KUALA LUMPUR: The past month has seen a barrage of sex scandals in both Malaysia and Singapore. Now, the countries’ residents are fed up, demanding that the media end the tirade on sex. Citizens in both countries have told Bikyamasr.com that they are “tired” of all the coverage over issues “that don’t matter in the grand scheme of things.”
At least in Malaysia, where media coverage of potential politicians sexual affairs has created anger towards the local press.
“I don’t like it,” began Mourad Aziz, a 37-year-old carpenter in Kuala Lumpur. He told Bikyamasr.com that the ongoing coverage “is taking away from the issues, especially if we are to have elections in the coming year.”
For him, and others, too much sex scandal has led to both the opposition and the ruling government lose favor among the people.
They simply want coverage to focus on the events and issues that affect their daily lives.
“I know we have problems, just like in Singapore, but the way the coverage is heading it makes it out to seem like all politicians want is sex, and while this may be partly true, the coverage doesn’t help push the country forward,” said Monica Chang, a media consultant.
For her, both Singapore and Malaysia media are focusing on scandal “in order to sell newspapers and are forgetting the role of the press is to inform.
“Talking about gender and violence against women is vitally important and should be discussed, but here in Singapore, for example, the coverage has sexualized the women involved instead of talking of a real debate about how to end assaults,” she told Bikyamasr.com.
While Malaysians have been hit by only a few scandals, in Singapore, the situation is far worse, where the issue of sealing business deals with sexual favors has highlighted the need for women’s rights to be discussed.
And women are speaking out, despite facing a backlash in a society increasingly tired of the coverage.
“I have seen it happen over and over here. You just sit at a dinner and you know that the woman at the table plans to get what she wants and no cost is too high,” said Leanne, a top executive for an international company. “Women will use sex as a means of ensuring that the deal they want signed gets done. It is no different than prostitution really, and it is happening more and more often.”
While Singapore maintains an almost Asian stigma surrounding sex: don’t talk about it, the reality on the ground is often strikingly different than the discussions that take place in cafes and at home concerning the topic.
For Leanne, the government must come down hard on both the men and women involved in the current scandal, or the country won’t be able to rid itself of this problem.
“We are working in business, but that does not mean we can trade our bodies in order to get something done. But right now, women want to get ahead and the system isn’t helpful, so they have sex with executives to get where they want to be,” she added.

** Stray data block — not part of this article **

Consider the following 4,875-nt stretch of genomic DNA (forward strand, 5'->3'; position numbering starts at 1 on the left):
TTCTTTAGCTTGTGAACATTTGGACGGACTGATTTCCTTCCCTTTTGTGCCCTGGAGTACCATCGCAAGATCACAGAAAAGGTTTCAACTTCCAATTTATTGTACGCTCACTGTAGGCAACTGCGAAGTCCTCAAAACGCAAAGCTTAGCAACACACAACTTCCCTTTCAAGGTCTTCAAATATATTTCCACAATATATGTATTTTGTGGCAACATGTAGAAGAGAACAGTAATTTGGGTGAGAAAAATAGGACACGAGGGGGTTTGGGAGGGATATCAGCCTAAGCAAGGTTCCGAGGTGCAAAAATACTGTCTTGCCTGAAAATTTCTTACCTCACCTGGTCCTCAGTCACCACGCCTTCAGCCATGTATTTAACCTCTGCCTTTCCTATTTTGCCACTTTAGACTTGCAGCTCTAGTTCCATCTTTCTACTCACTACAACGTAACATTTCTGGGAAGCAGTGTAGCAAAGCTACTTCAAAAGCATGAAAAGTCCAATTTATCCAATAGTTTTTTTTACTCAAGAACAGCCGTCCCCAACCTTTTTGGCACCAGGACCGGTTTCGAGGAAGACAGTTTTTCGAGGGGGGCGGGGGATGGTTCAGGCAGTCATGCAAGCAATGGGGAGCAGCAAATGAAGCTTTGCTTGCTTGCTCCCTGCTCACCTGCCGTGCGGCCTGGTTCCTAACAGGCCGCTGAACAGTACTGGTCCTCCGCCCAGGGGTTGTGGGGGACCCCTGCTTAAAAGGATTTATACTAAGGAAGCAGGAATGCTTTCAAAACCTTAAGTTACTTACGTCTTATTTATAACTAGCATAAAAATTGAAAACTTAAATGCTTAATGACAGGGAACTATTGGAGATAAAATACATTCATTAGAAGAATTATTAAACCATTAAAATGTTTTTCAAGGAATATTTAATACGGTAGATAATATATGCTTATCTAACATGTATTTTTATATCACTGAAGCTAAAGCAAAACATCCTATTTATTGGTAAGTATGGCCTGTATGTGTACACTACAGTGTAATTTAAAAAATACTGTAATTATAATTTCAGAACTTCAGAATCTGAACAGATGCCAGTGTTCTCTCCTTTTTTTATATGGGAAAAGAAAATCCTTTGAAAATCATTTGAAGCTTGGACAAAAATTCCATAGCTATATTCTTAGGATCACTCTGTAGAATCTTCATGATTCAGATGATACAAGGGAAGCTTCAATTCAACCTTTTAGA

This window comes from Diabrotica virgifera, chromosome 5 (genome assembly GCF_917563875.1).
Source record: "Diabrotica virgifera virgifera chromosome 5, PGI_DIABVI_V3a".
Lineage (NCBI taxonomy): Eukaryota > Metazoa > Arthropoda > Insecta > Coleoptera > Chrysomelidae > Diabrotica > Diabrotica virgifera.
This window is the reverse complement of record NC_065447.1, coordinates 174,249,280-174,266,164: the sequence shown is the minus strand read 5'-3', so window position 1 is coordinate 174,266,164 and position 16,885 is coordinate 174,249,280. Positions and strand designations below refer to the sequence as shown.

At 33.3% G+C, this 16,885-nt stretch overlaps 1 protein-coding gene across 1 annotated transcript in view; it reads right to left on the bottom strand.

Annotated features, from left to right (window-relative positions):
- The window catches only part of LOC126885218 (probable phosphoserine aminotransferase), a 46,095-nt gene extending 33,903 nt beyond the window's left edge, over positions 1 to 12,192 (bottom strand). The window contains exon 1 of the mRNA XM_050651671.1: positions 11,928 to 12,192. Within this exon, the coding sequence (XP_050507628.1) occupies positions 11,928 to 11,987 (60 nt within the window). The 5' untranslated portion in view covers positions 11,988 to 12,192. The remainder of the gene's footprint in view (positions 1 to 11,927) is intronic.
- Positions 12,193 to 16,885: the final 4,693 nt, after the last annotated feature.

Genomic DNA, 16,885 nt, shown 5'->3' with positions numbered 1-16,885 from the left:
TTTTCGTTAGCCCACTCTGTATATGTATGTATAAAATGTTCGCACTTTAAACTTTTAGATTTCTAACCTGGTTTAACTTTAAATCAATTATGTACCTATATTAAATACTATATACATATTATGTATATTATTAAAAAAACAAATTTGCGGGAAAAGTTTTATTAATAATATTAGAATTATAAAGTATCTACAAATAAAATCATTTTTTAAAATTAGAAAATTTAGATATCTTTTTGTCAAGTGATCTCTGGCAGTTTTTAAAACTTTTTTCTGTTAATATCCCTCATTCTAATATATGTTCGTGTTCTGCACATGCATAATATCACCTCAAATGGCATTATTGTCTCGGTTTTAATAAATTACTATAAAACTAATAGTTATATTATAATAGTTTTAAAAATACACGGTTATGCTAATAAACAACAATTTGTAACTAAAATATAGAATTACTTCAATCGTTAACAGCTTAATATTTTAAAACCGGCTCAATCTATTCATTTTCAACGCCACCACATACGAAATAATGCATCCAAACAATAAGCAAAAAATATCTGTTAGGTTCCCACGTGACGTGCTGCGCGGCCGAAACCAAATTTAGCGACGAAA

Another female executive in the city argued that revamping the business regulation and structure is needed to end “sex-for-business” deals in the city.
She argued that the current pay scale and advancement available to women is limited.
“There must be a change from the top down if this is to end, because often many women believe that only through sex can they get where they want to be. It is unfortunate and degrading for the rest of us, because other businessmen will think they can proposition us when they want a ‘little extra’ for a deal to go through,” the executive told Bikyamasr.com.
And companies appear unwilling to take action, women say, arguing that companies actually promote women using “all means necessary” to ink an agreement.
“This is the biggest problem we face, that business owners, CEOs and others are pushing their female employees to do more than their jobs, and they even threaten firing if it doesn’t happen,” Leanne argued.
She said that sometimes, she has heard, in the workplace, women are forced to give sexual favors to their bosses in order to keep their jobs.
“This is disgusting, but with the economic situation terrible and uncertainty in the air, the women cannot afford to lose their jobs,” she added.
Both executives argued that the government must use the recent scandal to implement new strategies to combat sexual abuse in the business environment. Obviously, with government officials using sex as a tool, it may be difficult.
One top Singapore police official told Bikyamasr.com that the police force in the country “is taking this situation seriously and want to end this type of acts, because it is a threat to the very nature of Singapore society.”
With women increasingly using sex to get what they want, society must reflect on themselves, the women executives said.
“While this may be business-related, the fact that we in Singapore are often afraid of sex, it must also be discussed and talked about at all levels of society if it is to see an end,” added the executive.
But at the end of the day, Chang said the coverage doesn’t focus on these issues, “it centers around the men involved.
“It is as if women are the criminals and not the victims here and that they should be punished. No wonder people are so tired of this,” she added.
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